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Variables Pane in PS Studio 2015
Posted: Thu Feb 11, 2016 12:32 pm
Hey again everyone -
I am wondering how to get the variables pane working? It should be able to display the current values of variables during any run (like powergui does) correct? Right now I can't get it to display anything, even when debugging. This is an incredibly useful feature in powergui all the time - not just during debugging - so I hope we can figure this out.
Product, version and build: Powershell Studio 2015, v4.2.99, (how do I find the build?)
32 or 64 bit version of product: 64
Operating system: Win 7 enterprise x64
32 or 64 bit OS: 64
Re: Variables Pane in PS Studio 2015
Posted: Thu Feb 11, 2016 5:47 pm
Ok, so I will try to answer this as best as I can. There are some philosophical differences here.
PowerShell Studio (as well as PrimalScript) is a Script Development Environment. The PowerShell ISE (to use another example) is a learning tool and a console. The requirements for both are quite different.
When developing a script and debugging it, reproducing results and maintaining exact start conditions is paramount. Otherwise you just fudge things and your script will only work on your machine. That is why every time you run a script in PowerShell Studio (debugging or not) you get a new, fresh and empty runspace.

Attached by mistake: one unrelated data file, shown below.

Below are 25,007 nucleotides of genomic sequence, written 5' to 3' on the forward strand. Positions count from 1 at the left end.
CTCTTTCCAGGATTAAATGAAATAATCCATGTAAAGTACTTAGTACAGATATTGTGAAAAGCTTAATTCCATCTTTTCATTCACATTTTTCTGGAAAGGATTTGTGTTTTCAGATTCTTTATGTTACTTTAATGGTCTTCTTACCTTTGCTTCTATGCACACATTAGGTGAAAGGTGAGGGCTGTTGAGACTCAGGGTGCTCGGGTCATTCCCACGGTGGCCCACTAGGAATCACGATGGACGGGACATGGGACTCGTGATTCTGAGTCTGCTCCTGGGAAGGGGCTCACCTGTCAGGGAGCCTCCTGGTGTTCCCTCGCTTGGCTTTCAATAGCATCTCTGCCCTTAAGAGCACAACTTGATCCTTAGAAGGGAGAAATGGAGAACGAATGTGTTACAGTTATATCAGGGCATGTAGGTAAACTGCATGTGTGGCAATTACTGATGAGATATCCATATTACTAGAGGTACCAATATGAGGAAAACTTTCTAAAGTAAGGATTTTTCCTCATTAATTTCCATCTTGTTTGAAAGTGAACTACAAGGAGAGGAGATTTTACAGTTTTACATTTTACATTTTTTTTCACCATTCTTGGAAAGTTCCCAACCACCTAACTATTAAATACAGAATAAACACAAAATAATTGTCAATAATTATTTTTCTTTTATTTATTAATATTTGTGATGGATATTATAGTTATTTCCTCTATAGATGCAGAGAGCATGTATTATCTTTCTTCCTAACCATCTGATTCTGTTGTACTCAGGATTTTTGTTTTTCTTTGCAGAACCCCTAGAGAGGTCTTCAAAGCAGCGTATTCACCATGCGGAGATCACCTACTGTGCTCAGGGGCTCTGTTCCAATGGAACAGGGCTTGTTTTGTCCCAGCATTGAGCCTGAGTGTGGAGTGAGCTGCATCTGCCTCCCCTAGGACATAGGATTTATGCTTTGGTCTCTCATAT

Which leads to the variables pane. It shows you the state of variables while debugging AND when stopped at a breakpoint. Outside of that context neither any variables nor their state can be displayed because they simply do not exist.
So if you just run your script or run it in the debugger WITHOUT any breakpoints, that variable window will just be empty.
Of course you are correct that sometimes it is helpful to examine the state of variables after a script ran. Specially when it didn't work, you may need to see what happened. Specially in this horrible cases where everything works fine when debugging step by step but not when you run a script just by itself.
In that case just run your script in the built-in console (Ctrl+Shift+F5). Then you can go in after the fact and examine everything in that console.
For those lurking and asking why this is not some fancy graphical do-it-all console rather than a bare-bones PowerShell console, again, this is to help you reproduce results. It will not help you if you test your script in some hyper-modern custom shell implementation we created. You need to always test in the environment you will ultimately run your scripts, which is usually the good old PowerShell console.